I should be wrapping presents, and, don't worry, I will be soon. (We've finally figured out our little geographic minuet, and tomorrow will set out to see our respective families. After a couple of days of silence with Nanna (and a couple of days of choking down the chicken and potatoes Ricky insists Marina cook every single night), and a brief elbow stab at Cornell, I'll head to the consumerist orgy at my in-laws; the wrapped presents need to be ready to go in the car with Beaker.)
Instead I've been sitting and writing memos to my department chair. Comments on drafts of the reports that have arisen from the department's recent contentious meetings, which he needs to have before I'll have computer access again. But catalog deadlines are coming up, and he also needs to know what I want to teach next year. What do I tell him?
We are a small department, and current budget constraints will making hiring a replacement even more difficult than our geography already does. But it is just too early, now, and, should I be lucky enough that it all keeps working, and I'm on leave next fall, I will have to pray that my helping out last spring (when we had someone go on medical leave a week before the semester started) earned me some Brownie points... or that we're all so in it together that we don't even need to count points like that. For now, though, I'll say nothing. The chair hasn't nagged me yet, and I think I can wait until he does.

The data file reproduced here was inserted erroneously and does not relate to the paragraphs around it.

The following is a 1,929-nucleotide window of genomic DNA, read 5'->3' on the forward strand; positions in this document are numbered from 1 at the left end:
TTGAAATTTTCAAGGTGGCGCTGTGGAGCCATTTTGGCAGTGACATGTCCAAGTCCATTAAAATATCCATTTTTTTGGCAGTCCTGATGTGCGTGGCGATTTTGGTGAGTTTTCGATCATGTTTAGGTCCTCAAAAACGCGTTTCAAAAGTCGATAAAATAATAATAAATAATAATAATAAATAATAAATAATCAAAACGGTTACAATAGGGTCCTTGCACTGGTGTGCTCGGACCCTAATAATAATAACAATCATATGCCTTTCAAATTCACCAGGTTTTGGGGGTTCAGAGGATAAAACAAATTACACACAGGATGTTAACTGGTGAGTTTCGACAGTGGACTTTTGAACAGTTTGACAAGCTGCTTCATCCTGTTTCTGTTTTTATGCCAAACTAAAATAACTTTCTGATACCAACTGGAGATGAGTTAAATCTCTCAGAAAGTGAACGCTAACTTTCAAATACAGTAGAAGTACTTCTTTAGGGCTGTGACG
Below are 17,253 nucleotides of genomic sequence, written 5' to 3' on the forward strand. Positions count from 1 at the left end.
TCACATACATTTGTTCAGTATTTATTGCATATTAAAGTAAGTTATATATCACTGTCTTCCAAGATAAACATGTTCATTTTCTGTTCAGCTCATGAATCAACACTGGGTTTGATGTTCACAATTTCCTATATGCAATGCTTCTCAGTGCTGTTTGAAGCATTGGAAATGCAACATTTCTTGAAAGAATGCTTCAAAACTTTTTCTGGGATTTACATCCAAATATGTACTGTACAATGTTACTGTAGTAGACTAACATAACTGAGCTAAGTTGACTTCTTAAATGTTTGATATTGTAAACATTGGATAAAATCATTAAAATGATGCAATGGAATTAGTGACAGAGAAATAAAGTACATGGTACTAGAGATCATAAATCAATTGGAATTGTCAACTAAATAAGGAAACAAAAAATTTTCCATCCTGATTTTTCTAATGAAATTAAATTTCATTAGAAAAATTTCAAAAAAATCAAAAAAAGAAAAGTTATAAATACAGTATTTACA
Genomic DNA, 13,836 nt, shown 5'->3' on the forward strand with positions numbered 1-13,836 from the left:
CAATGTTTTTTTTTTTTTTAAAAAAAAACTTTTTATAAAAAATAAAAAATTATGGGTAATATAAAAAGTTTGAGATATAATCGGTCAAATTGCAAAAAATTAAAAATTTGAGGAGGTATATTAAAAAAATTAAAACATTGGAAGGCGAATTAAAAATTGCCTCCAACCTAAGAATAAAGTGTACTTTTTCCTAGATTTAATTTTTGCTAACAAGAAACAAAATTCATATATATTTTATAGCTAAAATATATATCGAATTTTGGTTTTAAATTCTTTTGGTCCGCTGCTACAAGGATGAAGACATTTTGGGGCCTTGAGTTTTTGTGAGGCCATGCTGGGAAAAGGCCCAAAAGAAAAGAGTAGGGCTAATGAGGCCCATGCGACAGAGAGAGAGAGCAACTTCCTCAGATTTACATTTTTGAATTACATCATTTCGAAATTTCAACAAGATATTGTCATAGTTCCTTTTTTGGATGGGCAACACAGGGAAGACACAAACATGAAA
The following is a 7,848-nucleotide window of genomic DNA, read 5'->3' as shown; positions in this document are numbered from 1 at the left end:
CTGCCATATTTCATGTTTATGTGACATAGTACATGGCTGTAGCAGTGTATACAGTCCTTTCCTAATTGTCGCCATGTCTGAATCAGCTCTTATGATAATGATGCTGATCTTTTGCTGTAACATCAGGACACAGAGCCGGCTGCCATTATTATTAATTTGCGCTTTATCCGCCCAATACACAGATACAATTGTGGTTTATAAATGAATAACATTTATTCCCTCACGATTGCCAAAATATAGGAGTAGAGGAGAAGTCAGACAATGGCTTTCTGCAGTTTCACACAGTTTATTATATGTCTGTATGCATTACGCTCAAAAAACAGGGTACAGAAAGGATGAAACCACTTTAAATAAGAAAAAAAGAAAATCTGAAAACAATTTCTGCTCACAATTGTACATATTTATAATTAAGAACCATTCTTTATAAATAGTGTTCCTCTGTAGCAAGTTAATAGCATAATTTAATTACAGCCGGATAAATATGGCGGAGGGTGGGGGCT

What about the friend I'll see tonight, the one who went through a chemical pregnancy over Christmas a couple of years ago? Who I've been avoiding telling details just for this week because I don't want to freak her out? But everyone else at the tiny gathering knows, and I think it has to come out.
Or my brother- and sister-in-law, the ones we haven't told even that we were trying, just because... oh God. They run a horse farm. They talk about very little but their horses, which often require various forms of reproductive assistance: regular ultrasounds, HCG (get it? horse chorionic gonadtropin!) shots, inseminations... I haven't been able to face the transition any conversation with them about human efforts would take to comparison with horse efforts. But now Beaker's mother has strongly hinted that (a) we need to tell them and (b) they'll be hurt we haven't told them. I deduce (c) she's told them already, like she did with Beaker's other brother... but we still have to confess ourselves.